How to Dispose of a Microwave Safely and Economically



  • Now he says the technology derived from those early efforts will make it possible to produce plastic almost exclusively from recycled materials.We’re consuming more and more plastics, says the Quebec-based engineer and founder of Pyrowave, a company pioneering microwave-based plastic recycling technology. “Yet there are not that many solutions to address the end-of-life problem, and this is what we’re proposing.”

    The technology is so promising it has caught the attention of French tire giant Michelin. Last year, the company announced a partnership with Pyrowave to build a Microwave Recycling system for tires. It will be the first time Doucet's technology is used on a commercial scale.

    Most recycling in Canada today is mechanical, where plastics are shredded before being melted down to make new, usually lower-quality, products. For the process to be viable, the stream of plastics entering the processing facility needs to be clean and well sorted, which poses huge logistical challenges. Pyrowave’s technology then uses high-powered microwaves to break clean polystyrene, a common plastic used to make everything from yogurt cups to keyboards into molecular components, or monomers, that manufacturers can use to create entirely new polystyrene plastic.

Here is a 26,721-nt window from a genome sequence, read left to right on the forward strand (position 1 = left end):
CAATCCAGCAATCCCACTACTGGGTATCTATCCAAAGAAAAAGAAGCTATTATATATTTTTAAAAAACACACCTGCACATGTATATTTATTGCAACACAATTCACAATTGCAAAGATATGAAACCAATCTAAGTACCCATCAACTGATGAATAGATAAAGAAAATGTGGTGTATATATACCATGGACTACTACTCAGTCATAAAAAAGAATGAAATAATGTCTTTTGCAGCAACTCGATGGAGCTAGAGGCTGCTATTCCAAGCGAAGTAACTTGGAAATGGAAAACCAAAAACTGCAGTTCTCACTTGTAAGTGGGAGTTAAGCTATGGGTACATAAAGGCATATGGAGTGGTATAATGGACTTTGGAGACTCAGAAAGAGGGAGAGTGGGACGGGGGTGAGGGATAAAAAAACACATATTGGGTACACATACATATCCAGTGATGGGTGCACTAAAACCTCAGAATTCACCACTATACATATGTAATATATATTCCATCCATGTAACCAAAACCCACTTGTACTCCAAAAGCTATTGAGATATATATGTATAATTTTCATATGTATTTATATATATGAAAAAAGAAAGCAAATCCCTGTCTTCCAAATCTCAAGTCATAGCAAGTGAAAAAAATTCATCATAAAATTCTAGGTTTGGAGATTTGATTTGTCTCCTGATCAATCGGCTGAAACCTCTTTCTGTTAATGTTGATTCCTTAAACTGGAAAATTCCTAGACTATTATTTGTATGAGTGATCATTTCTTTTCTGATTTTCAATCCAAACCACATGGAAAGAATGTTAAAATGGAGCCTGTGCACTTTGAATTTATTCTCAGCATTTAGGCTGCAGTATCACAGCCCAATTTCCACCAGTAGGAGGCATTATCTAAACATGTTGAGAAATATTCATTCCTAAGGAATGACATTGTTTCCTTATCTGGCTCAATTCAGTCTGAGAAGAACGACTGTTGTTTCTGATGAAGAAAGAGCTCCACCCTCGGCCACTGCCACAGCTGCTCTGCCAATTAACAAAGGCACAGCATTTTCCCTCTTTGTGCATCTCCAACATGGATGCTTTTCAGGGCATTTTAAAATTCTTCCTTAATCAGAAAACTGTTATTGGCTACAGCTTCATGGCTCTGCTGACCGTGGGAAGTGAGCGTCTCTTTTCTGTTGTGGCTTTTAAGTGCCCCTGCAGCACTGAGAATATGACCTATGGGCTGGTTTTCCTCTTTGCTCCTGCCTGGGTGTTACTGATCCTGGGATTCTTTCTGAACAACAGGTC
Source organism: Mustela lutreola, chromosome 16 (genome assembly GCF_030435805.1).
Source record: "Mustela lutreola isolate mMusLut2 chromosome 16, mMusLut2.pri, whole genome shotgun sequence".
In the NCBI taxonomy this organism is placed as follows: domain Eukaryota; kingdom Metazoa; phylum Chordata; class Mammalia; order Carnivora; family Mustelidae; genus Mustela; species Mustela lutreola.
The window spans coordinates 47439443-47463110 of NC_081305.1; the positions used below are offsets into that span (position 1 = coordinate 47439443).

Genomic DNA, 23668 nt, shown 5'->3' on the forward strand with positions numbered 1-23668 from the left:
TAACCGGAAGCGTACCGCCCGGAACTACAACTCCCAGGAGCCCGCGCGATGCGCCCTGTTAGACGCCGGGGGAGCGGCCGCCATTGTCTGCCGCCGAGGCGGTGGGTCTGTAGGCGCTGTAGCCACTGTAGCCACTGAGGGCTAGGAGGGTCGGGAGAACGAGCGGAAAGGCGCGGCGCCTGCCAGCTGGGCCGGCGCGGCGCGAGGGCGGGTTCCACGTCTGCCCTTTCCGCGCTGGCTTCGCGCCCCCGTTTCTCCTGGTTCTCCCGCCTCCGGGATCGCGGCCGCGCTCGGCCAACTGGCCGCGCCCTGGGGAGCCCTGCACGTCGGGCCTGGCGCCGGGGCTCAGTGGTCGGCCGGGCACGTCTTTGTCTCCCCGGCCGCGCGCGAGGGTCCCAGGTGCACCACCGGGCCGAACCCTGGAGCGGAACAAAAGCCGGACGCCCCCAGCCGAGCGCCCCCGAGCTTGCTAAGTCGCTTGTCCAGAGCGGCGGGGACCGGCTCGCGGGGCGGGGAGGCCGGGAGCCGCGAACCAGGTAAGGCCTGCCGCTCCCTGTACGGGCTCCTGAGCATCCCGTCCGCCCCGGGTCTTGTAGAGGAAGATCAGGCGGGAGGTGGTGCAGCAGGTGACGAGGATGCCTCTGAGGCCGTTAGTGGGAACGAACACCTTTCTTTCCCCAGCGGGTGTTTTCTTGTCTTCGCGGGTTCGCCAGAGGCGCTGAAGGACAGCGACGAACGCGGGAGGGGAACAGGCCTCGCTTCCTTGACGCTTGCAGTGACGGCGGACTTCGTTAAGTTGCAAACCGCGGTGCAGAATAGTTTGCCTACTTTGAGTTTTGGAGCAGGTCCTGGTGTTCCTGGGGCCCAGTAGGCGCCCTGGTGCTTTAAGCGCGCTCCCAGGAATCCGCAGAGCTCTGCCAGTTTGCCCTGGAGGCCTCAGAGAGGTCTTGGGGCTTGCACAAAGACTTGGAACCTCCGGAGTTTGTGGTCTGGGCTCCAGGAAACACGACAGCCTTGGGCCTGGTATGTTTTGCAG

• A microwave is a convenient piece of kitchen equipment, ideal for those who want to prepare or cook food fast. But like all devices, the functionality of a microwave can suffer over time. The more you use it, the more likely you’ll eventually need to replace it.
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